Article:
(i) Departures from the standard program of study for students receiving special education services and supports shall be considered in the order of the options listed in Subparagraph (b) of Paragraph (13) of Subsection J of 188.8.131.52 NMAC. Any modified program of study may depart from a standard program of study only so far as is necessary to meet an individual student's educational needs as determined by the IEP team. Districts and charter schools are obligated to meet the requirements of IDEA to provide students with IEPs on any one of the three programs of study, and access to the general curriculum in the least restrictive environment. When an alternative program of study is developed, a building administrator or designee who has knowledge about the student shall be a member of the IEP team
(ii) Districts and charter schools shall document changes from the standard program of study on the PWN. IEP teams shall identify the reasons for changing the student's program of study, shall provide parents with clear concise explanations of the career readiness or ability programs of study, shall notify parents and students of the potential consequences that may limit the student's post-secondary options, and shall make required changes to the IEP and course of study, to ensure that the student meets the requirements of that program of study.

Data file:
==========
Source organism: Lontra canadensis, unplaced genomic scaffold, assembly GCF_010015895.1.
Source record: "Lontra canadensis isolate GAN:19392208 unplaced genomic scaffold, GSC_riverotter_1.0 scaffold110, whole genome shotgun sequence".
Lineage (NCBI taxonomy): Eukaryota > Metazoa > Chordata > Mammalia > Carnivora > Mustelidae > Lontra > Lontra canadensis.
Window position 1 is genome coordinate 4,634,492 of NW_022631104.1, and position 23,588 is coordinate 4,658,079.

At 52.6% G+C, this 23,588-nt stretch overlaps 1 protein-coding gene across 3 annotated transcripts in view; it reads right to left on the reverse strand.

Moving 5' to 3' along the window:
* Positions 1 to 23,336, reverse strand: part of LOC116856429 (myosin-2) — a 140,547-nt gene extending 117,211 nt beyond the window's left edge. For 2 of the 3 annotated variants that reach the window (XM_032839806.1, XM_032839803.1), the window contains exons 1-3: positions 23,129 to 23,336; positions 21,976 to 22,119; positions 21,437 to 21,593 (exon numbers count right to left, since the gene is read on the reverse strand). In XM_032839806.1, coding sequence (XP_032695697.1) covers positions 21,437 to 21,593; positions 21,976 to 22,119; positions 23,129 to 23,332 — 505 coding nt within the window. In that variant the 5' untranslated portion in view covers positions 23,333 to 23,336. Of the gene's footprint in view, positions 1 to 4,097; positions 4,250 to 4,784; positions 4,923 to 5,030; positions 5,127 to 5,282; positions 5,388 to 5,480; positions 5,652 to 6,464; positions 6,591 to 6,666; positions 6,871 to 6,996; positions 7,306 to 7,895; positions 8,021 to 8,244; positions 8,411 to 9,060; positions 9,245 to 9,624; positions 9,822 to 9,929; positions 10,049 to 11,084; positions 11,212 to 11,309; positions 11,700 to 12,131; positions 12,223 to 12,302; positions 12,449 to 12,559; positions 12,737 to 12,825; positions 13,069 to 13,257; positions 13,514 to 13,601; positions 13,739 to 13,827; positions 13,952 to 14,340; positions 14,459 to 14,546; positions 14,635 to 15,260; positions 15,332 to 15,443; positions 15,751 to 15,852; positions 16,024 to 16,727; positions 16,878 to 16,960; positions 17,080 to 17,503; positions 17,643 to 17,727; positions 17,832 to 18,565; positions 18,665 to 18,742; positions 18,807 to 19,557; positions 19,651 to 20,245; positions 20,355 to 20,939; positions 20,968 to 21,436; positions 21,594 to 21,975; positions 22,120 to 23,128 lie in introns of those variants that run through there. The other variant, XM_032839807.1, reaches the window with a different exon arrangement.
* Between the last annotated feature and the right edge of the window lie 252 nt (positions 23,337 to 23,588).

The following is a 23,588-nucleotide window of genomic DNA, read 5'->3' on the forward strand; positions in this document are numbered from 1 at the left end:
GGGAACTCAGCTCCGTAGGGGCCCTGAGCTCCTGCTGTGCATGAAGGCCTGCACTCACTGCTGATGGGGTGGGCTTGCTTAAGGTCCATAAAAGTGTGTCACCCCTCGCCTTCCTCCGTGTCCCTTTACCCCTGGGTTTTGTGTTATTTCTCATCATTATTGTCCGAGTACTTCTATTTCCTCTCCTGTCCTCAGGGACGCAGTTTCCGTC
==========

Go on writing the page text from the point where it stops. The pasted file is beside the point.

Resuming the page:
(iii) The IEP team shall not change the program of study for a student entering the final year of high school (not the cohort with which the student entered high school) from the standard program of study to the career readiness program of study, nor from the career readiness program of study to the ability program of study, after the 20th school day of the final year of high school. IEP teams may change a student's program of study from the ability program of study to the career readiness program of study, or from the career readiness program of study to the standard program of study, if the student meets the graduation requirements of that program of study and if the change is made and documented appropriately in a revised IEP and PWN by a properly constituted IEP team in a properly convened meeting.
(i) A student who receives special education services may be granted a conditional certificate of transition in the form of a continuing or transition IEP when:
(i) the IEP team provides sufficient documentation and justification that the issuance of a conditional certificate of transition for an individual student is warranted;
(ii) prior to the student's projected graduation date, the IEP team provides a PWN stating that the student will receive a conditional certificate of transition;
(iii) the district or charter school ensures that a conditional certificate of transition is not a program of study and does not end the student's right to a FAPE;
(iv) the district or charter school ensures that a conditional certificate of transition entitles a student who has attended four years or more of high school to participate in graduation activities, and requires that the student continue receiving special education supports and services needed to obtain the high school diploma;